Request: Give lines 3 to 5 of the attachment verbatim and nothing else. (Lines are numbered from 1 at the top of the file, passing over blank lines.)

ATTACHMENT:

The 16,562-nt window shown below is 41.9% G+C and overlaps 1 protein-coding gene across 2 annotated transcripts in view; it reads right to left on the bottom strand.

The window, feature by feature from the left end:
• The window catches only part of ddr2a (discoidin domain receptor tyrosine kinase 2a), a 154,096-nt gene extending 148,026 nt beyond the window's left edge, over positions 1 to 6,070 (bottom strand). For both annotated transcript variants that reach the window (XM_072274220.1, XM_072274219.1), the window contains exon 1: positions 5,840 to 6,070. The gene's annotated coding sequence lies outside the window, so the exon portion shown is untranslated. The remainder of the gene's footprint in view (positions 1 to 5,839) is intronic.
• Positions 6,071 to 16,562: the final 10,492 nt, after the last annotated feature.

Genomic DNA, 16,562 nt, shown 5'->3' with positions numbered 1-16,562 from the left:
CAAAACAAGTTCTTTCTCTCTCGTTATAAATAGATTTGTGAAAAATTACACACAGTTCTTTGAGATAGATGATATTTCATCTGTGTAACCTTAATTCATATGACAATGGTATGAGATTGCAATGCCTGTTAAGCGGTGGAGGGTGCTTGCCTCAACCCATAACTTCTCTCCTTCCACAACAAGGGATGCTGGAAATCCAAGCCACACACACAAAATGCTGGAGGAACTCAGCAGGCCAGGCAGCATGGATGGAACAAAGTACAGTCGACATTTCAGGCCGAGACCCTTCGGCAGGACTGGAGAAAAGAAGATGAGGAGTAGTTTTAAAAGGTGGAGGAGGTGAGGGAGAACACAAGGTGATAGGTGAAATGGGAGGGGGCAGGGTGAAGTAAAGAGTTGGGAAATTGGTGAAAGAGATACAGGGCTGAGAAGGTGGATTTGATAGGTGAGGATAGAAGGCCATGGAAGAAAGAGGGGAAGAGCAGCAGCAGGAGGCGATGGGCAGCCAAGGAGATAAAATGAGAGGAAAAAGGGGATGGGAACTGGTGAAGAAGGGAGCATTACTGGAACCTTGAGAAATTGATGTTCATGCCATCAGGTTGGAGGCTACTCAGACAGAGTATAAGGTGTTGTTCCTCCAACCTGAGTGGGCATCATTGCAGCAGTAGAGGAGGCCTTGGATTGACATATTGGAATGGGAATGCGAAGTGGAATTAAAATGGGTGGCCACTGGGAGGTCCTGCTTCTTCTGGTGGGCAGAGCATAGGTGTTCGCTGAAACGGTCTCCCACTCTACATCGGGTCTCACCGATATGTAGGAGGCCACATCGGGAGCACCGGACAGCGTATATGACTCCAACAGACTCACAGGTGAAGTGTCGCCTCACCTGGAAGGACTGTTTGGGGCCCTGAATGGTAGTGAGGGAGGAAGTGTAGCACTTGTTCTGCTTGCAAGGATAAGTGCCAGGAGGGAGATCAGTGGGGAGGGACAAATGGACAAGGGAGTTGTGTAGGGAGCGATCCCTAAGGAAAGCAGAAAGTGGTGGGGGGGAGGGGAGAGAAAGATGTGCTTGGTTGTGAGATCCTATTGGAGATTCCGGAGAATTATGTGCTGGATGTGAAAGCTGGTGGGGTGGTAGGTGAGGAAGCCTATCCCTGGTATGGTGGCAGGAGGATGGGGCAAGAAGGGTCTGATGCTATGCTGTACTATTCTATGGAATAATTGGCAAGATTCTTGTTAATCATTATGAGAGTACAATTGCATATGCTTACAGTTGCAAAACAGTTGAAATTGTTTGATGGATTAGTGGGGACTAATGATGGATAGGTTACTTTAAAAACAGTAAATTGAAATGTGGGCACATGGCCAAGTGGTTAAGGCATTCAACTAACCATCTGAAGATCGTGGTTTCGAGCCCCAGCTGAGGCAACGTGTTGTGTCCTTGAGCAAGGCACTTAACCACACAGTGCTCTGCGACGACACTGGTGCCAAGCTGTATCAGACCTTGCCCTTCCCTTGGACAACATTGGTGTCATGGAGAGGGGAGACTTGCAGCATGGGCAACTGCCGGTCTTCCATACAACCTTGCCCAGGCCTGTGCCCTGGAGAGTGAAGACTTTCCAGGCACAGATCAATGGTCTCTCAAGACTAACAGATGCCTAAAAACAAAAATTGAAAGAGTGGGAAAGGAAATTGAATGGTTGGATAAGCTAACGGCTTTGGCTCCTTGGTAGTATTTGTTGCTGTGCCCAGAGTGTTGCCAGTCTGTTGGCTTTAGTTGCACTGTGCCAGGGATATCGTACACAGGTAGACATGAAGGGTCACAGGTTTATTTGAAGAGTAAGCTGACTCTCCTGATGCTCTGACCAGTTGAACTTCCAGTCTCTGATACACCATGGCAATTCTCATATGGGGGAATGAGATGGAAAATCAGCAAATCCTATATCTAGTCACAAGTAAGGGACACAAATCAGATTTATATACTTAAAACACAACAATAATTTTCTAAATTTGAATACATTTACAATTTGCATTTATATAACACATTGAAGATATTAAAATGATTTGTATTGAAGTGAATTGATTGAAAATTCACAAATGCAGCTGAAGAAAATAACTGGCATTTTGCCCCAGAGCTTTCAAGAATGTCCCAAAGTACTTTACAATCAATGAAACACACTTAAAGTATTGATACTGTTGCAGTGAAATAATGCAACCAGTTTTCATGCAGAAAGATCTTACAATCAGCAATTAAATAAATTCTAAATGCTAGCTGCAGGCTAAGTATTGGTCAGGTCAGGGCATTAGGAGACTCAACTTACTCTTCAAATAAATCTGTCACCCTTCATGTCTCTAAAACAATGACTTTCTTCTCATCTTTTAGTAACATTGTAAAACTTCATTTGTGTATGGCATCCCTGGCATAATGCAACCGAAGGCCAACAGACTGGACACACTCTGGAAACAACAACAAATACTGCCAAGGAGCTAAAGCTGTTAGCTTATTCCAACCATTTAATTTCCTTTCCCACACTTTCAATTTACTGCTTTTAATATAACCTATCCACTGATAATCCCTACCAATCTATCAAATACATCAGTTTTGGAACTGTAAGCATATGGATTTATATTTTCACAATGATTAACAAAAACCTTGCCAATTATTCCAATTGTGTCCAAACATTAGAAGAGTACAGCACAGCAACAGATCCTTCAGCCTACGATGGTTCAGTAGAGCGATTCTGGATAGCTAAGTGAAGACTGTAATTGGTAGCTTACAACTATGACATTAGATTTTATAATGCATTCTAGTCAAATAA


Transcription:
• The window catches only part of ddr2a (discoidin domain receptor tyrosine kinase 2a), a 154,096-nt gene extending 148,026 nt beyond the window's left edge, over positions 1 to 6,070 (bottom strand). For both annotated transcript variants that reach the window (XM_072274220.1, XM_072274219.1), the window contains exon 1: positions 5,840 to 6,070. The gene's annotated coding sequence lies outside the window, so the exon portion shown is untranslated. The remainder of the gene's footprint in view (positions 1 to 5,839) is intronic.
• Positions 6,071 to 16,562: the final 10,492 nt, after the last annotated feature.

Genomic DNA, 16,562 nt, shown 5'->3' with positions numbered 1-16,562 from the left: